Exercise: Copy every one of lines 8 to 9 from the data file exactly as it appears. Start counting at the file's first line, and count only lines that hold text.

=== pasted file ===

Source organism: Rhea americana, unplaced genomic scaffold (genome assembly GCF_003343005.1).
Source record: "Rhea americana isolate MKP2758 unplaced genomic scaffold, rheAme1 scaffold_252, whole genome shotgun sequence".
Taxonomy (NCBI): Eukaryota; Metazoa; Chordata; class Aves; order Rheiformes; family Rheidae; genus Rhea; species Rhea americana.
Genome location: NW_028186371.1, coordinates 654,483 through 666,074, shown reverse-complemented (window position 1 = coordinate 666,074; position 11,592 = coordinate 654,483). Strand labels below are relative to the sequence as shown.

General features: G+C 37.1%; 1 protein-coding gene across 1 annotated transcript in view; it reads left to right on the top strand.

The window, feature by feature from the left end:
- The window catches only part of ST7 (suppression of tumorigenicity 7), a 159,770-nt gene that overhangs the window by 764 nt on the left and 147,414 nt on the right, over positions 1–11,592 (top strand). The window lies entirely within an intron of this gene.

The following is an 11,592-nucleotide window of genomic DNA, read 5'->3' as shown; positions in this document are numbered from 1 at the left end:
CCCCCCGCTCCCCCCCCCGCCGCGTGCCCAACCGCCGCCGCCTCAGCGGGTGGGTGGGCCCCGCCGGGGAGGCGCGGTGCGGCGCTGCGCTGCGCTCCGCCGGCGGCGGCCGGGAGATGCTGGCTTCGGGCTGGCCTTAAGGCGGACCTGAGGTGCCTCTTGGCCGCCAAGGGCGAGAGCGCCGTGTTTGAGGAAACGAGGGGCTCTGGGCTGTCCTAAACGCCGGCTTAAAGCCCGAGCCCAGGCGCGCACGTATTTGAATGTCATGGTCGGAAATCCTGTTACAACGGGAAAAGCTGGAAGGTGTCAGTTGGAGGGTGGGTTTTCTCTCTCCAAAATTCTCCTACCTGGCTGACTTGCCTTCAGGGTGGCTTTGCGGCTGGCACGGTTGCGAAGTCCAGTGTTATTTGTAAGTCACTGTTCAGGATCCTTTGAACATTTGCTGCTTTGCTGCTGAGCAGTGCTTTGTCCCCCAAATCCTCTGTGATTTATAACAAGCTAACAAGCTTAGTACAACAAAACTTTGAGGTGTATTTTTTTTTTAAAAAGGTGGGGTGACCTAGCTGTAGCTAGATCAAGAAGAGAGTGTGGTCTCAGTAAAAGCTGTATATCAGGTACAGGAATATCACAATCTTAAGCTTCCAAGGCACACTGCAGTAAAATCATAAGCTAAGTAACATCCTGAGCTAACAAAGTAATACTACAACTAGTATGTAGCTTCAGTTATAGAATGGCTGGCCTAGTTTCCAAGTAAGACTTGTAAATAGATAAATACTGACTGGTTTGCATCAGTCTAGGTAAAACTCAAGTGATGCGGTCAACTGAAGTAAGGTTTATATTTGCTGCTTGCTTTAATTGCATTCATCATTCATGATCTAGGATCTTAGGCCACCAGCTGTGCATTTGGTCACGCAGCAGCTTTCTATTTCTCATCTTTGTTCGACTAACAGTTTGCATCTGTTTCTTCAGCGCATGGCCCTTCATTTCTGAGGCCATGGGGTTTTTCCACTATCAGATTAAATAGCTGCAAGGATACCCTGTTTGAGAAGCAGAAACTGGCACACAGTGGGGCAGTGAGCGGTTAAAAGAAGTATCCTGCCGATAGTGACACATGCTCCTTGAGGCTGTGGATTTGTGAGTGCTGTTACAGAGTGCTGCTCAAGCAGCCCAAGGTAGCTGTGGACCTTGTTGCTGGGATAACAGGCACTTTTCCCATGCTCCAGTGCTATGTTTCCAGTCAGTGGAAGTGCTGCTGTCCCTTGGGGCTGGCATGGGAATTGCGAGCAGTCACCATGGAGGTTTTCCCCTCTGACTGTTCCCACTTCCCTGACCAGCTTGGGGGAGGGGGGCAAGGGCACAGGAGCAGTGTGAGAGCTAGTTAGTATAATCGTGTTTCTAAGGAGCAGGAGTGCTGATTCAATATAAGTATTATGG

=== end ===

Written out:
The following is an 11,592-nucleotide window of genomic DNA, read 5'->3' as shown; positions in this document are numbered from 1 at the left end:
CCCCCCGCTCCCCCCCCCGCCGCGTGCCCAACCGCCGCCGCCTCAGCGGGTGGGTGGGCCCCGCCGGGGAGGCGCGGTGCGGCGCTGCGCTGCGCTCCGCCGGCGGCGGCCGGGAGATGCTGGCTTCGGGCTGGCCTTAAGGCGGACCTGAGGTGCCTCTTGGCCGCCAAGGGCGAGAGCGCCGTGTTTGAGGAAACGAGGGGCTCTGGGCTGTCCTAAACGCCGGCTTAAAGCCCGAGCCCAGGCGCGCACGTATTTGAATGTCATGGTCGGAAATCCTGTTACAACGGGAAAAGCTGGAAGGTGTCAGTTGGAGGGTGGGTTTTCTCTCTCCAAAATTCTCCTACCTGGCTGACTTGCCTTCAGGGTGGCTTTGCGGCTGGCACGGTTGCGAAGTCCAGTGTTATTTGTAAGTCACTGTTCAGGATCCTTTGAACATTTGCTGCTTTGCTGCTGAGCAGTGCTTTGTCCCCCAAATCCTCTGTGATTTATAACAAGCTAACAAGCTTAGTACAACAAAACTTTGAGGTGTATTTTTTTTTTAAAAAGGTGGGGTGACCTAGCTGTAGCTAGATCAAGAAGAGAGTGTGGTCTCAGTAAAAGCTGTATATCAGGTACAGGAATATCACAATCTTAAGCTTCCAAGGCACACTGCAGTAAAATCATAAGCTAAGTAACATCCTGAGCTAACAAAGTAATACTACAACTAGTATGTAGCTTCAGTTATAGAATGGCTGGCCTAGTTTCCAAGTAAGACTTGTAAATAGATAAATACTGACTGGTTTGCATCAGTCTAGGTAAAACTCAAGTGATGCGGTCAACTGAAGTAAGGTTTATATTTGCTGCTTGCTTTAATTGCATTCATCATTCATGATCTAGGATCTTAGGCCACCAGCTGTGCATTTGGTCACGCAGCAGCTTTCTATTTCTCATCTTTGTTCGACTAACAGTTTGCATCTGTTTCTTCAGCGCATGGCCCTTCATTTCTGAGGCCATGGGGTTTTTCCACTATCAGATTAAATAGCTGCAAGGATACCCTGTTTGAGAAGCAGAAACTGGCACACAGTGGGGCAGTGAGCGGTTAAAAGAAGTATCCTGCCGATAGTGACACATGCTCCTTGAGGCTGTGGATTTGTGAGTGCTGTTACAGAGTGCTGCTCAAGCAGCCCAAGGTAGCTGTGGACCTTGTTGCTGGGATAACAGGCACTTTTCCCATGCTCCAGTGCTATGTTTCCAGTCAGTGGAAGTGCTGCTGTCCCTTGGGGCTGGCATGGGAATTGCGAGCAGTCACCATGGAGGTTTTCCCCTCTGACTGTTCCCACTTCCCTGACCAGCTTGGGGGAGGGGGGCAAGGGCACAGGAGCAGTGTGAGAGCTAGTTAGTATAATCGTGTTTCTAAGGAGCAGGAGTGCTGATTCAATATAAGTATTATGG